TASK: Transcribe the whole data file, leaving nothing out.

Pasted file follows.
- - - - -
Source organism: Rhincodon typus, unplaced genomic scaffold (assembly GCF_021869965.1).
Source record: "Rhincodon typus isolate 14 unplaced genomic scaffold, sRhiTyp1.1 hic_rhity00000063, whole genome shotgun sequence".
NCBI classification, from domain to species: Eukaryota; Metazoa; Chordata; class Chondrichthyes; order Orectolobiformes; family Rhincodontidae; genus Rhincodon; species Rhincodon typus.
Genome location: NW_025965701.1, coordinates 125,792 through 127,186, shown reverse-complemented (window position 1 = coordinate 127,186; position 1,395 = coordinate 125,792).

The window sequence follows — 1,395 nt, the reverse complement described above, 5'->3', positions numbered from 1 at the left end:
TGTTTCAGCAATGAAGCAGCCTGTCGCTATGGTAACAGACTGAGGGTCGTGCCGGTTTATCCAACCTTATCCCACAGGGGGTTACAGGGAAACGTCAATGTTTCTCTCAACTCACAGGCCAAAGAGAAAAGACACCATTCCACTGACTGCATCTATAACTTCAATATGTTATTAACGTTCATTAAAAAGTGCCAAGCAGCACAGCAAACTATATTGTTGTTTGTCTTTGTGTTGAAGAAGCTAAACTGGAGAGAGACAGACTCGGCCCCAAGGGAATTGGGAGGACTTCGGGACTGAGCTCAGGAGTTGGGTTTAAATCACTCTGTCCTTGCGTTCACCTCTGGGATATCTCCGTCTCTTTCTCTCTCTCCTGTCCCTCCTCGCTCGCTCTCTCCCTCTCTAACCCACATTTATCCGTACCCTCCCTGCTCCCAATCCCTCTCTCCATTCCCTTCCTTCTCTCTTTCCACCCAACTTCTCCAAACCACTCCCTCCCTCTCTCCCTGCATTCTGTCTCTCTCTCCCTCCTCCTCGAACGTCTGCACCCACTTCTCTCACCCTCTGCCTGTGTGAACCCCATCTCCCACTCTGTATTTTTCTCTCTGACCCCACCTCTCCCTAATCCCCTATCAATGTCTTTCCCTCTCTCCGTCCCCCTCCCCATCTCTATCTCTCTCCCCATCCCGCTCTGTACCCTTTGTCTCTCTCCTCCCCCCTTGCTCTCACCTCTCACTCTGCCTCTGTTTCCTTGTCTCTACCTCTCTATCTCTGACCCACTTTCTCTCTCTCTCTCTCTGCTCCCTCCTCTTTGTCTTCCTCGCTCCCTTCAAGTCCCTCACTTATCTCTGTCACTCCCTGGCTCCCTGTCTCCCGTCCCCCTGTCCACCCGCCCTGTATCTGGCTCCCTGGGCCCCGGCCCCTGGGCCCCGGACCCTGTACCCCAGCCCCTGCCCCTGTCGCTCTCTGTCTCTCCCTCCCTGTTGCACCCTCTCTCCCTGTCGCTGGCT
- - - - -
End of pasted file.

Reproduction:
Source organism: Rhincodon typus, unplaced genomic scaffold (assembly GCF_021869965.1).
Source record: "Rhincodon typus isolate 14 unplaced genomic scaffold, sRhiTyp1.1 hic_rhity00000063, whole genome shotgun sequence".
NCBI classification, from domain to species: Eukaryota; Metazoa; Chordata; class Chondrichthyes; order Orectolobiformes; family Rhincodontidae; genus Rhincodon; species Rhincodon typus.
Genome location: NW_025965701.1, coordinates 125,792 through 127,186, shown reverse-complemented (window position 1 = coordinate 127,186; position 1,395 = coordinate 125,792).

The window sequence follows — 1,395 nt, the reverse complement described above, 5'->3', positions numbered from 1 at the left end:
TGTTTCAGCAATGAAGCAGCCTGTCGCTATGGTAACAGACTGAGGGTCGTGCCGGTTTATCCAACCTTATCCCACAGGGGGTTACAGGGAAACGTCAATGTTTCTCTCAACTCACAGGCCAAAGAGAAAAGACACCATTCCACTGACTGCATCTATAACTTCAATATGTTATTAACGTTCATTAAAAAGTGCCAAGCAGCACAGCAAACTATATTGTTGTTTGTCTTTGTGTTGAAGAAGCTAAACTGGAGAGAGACAGACTCGGCCCCAAGGGAATTGGGAGGACTTCGGGACTGAGCTCAGGAGTTGGGTTTAAATCACTCTGTCCTTGCGTTCACCTCTGGGATATCTCCGTCTCTTTCTCTCTCTCCTGTCCCTCCTCGCTCGCTCTCTCCCTCTCTAACCCACATTTATCCGTACCCTCCCTGCTCCCAATCCCTCTCTCCATTCCCTTCCTTCTCTCTTTCCACCCAACTTCTCCAAACCACTCCCTCCCTCTCTCCCTGCATTCTGTCTCTCTCTCCCTCCTCCTCGAACGTCTGCACCCACTTCTCTCACCCTCTGCCTGTGTGAACCCCATCTCCCACTCTGTATTTTTCTCTCTGACCCCACCTCTCCCTAATCCCCTATCAATGTCTTTCCCTCTCTCCGTCCCCCTCCCCATCTCTATCTCTCTCCCCATCCCGCTCTGTACCCTTTGTCTCTCTCCTCCCCCCTTGCTCTCACCTCTCACTCTGCCTCTGTTTCCTTGTCTCTACCTCTCTATCTCTGACCCACTTTCTCTCTCTCTCTCTCTGCTCCCTCCTCTTTGTCTTCCTCGCTCCCTTCAAGTCCCTCACTTATCTCTGTCACTCCCTGGCTCCCTGTCTCCCGTCCCCCTGTCCACCCGCCCTGTATCTGGCTCCCTGGGCCCCGGCCCCTGGGCCCCGGACCCTGTACCCCAGCCCCTGCCCCTGTCGCTCTCTGTCTCTCCCTCCCTGTTGCACCCTCTCTCCCTGTCGCTGGCT